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Copy of Miyamoto Final for BioX - Review
Terms in this set (56)
Characteristics of life (properties of life)
- order (the highly ordered structure that typifies life)
- reproduction (the ability of organisms to reproduce their own kind)
- growth and development (consistent growth and development controlled by inherited DNA)
- energy processing (the use of chemical energy to power an organism's activities and chemical reactions)
- regulation (an ability to control an organism's internal environment within limits that sustain life)
- response to the environment (all organisms respond to environmental stimuli)
- evolutionary adaptation (adaptations evolve over many generations as individuals with traits best suited to their environment have greater reproductive success and pass their traits to offspring)
Levels of Organization (heirarchy of organization)
- biosphere (all of the environments on Earth that support life)
- ecosystem (all the organisms living in a particular area and the physical components with which the organisms interact)
- community (the entire array of organisms living in a particular ecosystem)
- population (all the individuals of a species living in a specific function)
- organism (an individual living thing)
- organ system (several organs that cooperate in a specific function)
- organ (a structure that is composed of tissues)
- tissue (a group of similar cells that perform a specific function)
- cell (the fundamental unit of life)
- organelle (a membrane enclosed structure that performs a specific function within a cell)
- molecule (a cluster of small chemical units called atoms held together by chemical bonds)
- all the organisms in a given area, along with the nonliving (abiotic) factors with which they interact; a biological community and its physical environment
- plants are the producers that provide food, consumers eat plants and other animals, decomposers act as recyclers, changing complex matter into simpler chemicals that plants can absorb and use
- dynamics of ecosystems: recycling of chemical nutrients and the one way flow of energy
- the scientific study of heredity
- DNA is the chemical substance of genes
- genes are inherited from parent to offspring
Darwin's Theory of Natural Selection
- species living today arose from a successor of ancestors that differed from them (descent with modification)
- a process in which individuals with certain inherited traits are more likely to survive and reproduce than are individuals that do not have those traits (natural selection)
- observation 1: (individual variation) individuals in a population vary in their traits, many of which are inherited from parents to offspring
- observation 2: (overproduction of offspring) all species can produce far more offspring than the environment can support; competition for resources is thus inevitable and many of these offspring fail to survive and reproduce
- inference 1: (unequal reproductive success) individuals with heritable traits best suited to the local environment are more likely to survive and reproduce than are less well suited individuals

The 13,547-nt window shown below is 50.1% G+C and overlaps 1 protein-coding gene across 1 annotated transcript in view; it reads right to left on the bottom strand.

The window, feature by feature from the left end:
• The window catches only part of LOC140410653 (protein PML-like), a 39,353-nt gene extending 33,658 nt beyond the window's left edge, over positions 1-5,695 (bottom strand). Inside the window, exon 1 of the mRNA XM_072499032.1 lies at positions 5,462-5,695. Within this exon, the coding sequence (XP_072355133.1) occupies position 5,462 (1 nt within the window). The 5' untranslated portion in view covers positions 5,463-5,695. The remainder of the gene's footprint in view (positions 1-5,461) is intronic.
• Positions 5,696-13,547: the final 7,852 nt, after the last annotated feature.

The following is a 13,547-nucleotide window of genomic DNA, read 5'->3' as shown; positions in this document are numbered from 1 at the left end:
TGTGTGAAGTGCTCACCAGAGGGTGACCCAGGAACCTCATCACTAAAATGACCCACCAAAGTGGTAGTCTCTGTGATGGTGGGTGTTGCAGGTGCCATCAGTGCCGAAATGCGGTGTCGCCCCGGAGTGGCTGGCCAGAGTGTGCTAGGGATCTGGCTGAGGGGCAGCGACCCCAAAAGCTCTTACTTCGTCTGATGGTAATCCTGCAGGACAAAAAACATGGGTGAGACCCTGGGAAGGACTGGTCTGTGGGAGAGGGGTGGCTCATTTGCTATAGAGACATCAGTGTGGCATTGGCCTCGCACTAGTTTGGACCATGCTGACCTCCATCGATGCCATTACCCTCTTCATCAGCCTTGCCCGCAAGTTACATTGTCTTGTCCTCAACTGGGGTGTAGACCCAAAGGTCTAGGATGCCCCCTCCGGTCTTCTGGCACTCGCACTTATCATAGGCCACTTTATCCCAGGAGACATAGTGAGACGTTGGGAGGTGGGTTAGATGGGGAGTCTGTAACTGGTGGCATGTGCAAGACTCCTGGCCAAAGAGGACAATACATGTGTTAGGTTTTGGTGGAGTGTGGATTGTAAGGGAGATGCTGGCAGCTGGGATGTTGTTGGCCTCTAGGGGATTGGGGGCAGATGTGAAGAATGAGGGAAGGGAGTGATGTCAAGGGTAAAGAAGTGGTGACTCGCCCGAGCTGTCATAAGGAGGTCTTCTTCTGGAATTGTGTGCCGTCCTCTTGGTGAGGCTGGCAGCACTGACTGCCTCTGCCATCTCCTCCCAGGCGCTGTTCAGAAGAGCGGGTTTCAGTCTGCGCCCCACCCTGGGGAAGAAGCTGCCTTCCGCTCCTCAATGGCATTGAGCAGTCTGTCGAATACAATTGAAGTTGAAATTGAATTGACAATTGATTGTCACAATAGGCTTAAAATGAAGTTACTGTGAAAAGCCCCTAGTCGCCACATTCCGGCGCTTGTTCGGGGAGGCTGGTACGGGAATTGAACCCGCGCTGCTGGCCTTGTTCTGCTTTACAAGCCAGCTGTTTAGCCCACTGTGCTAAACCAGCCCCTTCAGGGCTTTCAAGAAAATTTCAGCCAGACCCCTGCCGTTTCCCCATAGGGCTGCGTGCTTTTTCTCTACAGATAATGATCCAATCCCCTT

- inference 2: (accumulation of favorable traits over time) as a result of this unequal reproductive success over many generations, a higher and higher proportion of individuals in the population will have the advantageous traits
Control in a experiment - controlled experiment
- a experiment in which an experimental group is compared with a control group that varies only in the factor being tested
- two groups differ only in the one factor the experiment is designed to test
Most common elements found in living organisms
oxygen, carbon, hydrogen, and nitrogen make up about 96% of all living matter
Parts of an atom and their location
- nucleus: an atom's central core
- proton: single positive electrical charge and located inside the nucleus
- neutron: electrically neutral (no charge) and located inside the nucleus
- electron: single negative charge and located outside of the nucleus
- the number of protons in a particular element
- the total mass of an atom
- atomic mass equals the mass number when given as a whole number
- a level of electrons at a characteristic average distance from the nucleus of an atom
- depending on an element's atomic number, an atom may have one, two, or more electron shells
- within each shell, electrons travel in different orbitals
- each orbital can hold two electrons
- first electron shell has one orbital
- second and third electron shell has four orbitals
- a type of strong chemical bond in which two atoms share one or more pairs of valence electrons
- sharing electrons enables atoms to complete their outer shells
- the atoms held together form a molecule
- a chemical bond resulting from the attraction between oppositely charged ions
- resulting compound is electrically neutral
- ion: an atom/molecule with an electrical charge resulting from a gain or loss of electrons (electron loss = positive charge; electron gain = negative charge)
- salt is a synonym
Properties of Water
- cohesion: tendency of molecules of the same kind to stick together; trees depend on cohesion to help transport water and nutrients from their roots to their leaves
- adhesion: clinging of one substance to another; attraction between different kinds of molecules; the adhesion of water to the cell walls of a plant's thin veins helps counter the downward pull of gravity